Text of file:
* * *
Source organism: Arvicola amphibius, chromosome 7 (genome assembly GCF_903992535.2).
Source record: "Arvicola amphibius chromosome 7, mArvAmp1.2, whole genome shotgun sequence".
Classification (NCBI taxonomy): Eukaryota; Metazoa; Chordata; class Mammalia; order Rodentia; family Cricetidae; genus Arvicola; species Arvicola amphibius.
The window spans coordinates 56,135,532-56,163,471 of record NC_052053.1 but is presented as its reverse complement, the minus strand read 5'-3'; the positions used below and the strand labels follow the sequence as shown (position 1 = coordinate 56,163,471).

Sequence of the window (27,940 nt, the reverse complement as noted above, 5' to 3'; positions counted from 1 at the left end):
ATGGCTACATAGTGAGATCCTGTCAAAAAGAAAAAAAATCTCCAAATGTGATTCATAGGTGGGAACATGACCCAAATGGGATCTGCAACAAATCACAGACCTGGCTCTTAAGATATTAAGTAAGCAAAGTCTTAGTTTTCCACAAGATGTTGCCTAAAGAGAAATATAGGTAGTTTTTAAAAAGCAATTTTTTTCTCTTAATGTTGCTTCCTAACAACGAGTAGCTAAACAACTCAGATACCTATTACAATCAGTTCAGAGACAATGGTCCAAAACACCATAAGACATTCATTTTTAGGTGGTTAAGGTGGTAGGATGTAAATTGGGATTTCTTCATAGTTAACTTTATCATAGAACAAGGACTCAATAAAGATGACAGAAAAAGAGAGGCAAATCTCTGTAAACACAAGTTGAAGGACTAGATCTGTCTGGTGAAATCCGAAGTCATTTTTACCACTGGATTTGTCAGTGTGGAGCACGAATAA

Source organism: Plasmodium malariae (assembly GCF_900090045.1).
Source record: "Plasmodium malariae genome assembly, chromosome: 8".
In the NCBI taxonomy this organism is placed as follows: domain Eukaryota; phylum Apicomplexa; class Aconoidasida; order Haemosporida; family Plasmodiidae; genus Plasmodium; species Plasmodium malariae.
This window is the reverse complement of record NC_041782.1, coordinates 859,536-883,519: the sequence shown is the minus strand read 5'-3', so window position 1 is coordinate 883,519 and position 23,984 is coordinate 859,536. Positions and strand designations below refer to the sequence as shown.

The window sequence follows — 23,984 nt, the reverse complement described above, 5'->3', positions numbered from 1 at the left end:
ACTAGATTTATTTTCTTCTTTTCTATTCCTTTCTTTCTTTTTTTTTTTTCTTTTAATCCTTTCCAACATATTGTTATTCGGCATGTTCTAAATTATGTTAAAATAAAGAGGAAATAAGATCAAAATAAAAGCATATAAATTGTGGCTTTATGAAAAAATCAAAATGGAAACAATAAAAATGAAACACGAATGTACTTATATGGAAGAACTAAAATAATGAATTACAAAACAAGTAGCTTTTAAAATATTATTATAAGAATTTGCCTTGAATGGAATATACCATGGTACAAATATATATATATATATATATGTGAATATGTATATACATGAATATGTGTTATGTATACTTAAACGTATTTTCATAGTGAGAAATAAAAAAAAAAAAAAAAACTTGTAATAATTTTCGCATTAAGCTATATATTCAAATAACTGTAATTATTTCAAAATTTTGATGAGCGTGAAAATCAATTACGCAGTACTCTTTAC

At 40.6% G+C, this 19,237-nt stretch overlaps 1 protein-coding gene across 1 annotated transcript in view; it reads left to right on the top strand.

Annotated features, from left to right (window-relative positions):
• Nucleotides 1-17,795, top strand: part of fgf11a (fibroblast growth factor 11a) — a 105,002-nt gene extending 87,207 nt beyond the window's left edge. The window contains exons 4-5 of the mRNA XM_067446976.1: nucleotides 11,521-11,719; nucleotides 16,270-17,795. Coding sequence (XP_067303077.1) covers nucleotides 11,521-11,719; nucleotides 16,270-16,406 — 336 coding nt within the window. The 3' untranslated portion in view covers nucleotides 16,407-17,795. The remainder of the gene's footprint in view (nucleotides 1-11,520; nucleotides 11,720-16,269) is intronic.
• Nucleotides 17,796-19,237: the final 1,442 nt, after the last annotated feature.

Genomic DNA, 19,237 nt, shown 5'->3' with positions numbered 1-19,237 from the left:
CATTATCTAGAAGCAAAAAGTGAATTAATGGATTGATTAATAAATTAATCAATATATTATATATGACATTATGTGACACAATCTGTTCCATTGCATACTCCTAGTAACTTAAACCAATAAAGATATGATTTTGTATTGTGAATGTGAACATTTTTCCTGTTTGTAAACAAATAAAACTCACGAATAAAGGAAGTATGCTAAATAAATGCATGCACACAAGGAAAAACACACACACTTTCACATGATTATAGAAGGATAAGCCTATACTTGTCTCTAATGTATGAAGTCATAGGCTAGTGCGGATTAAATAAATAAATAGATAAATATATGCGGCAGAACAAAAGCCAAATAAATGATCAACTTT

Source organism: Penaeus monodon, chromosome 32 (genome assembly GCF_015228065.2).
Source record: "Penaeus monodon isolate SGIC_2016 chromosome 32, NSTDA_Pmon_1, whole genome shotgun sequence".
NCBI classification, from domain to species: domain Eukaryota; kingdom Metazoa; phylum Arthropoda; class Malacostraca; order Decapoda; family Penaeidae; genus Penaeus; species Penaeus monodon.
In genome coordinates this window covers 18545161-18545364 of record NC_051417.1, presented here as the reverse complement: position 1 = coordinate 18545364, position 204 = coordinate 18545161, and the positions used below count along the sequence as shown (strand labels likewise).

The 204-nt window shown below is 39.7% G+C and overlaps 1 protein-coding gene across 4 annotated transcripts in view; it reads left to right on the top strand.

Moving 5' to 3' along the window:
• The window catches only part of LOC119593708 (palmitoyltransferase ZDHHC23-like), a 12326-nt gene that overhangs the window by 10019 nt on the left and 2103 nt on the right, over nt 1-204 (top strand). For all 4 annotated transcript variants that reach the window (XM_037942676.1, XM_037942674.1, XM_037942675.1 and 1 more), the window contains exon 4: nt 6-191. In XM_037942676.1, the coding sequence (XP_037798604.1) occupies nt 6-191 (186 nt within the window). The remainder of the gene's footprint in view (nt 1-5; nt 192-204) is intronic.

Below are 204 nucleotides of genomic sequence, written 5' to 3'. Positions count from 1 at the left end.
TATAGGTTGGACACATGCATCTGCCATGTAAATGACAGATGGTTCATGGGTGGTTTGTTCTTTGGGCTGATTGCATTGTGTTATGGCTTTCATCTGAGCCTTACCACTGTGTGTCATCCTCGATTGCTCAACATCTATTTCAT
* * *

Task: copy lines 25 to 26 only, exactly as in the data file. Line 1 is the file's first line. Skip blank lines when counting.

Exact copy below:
• The window catches only part of LOC119593708 (palmitoyltransferase ZDHHC23-like), a 12326-nt gene that overhangs the window by 10019 nt on the left and 2103 nt on the right, over nt 1-204 (top strand). For all 4 annotated transcript variants that reach the window (XM_037942676.1, XM_037942674.1, XM_037942675.1 and 1 more), the window contains exon 4: nt 6-191. In XM_037942676.1, the coding sequence (XP_037798604.1) occupies nt 6-191 (186 nt within the window). The remainder of the gene's footprint in view (nt 1-5; nt 192-204) is intronic.

Below are 204 nucleotides of genomic sequence, written 5' to 3'. Positions count from 1 at the left end.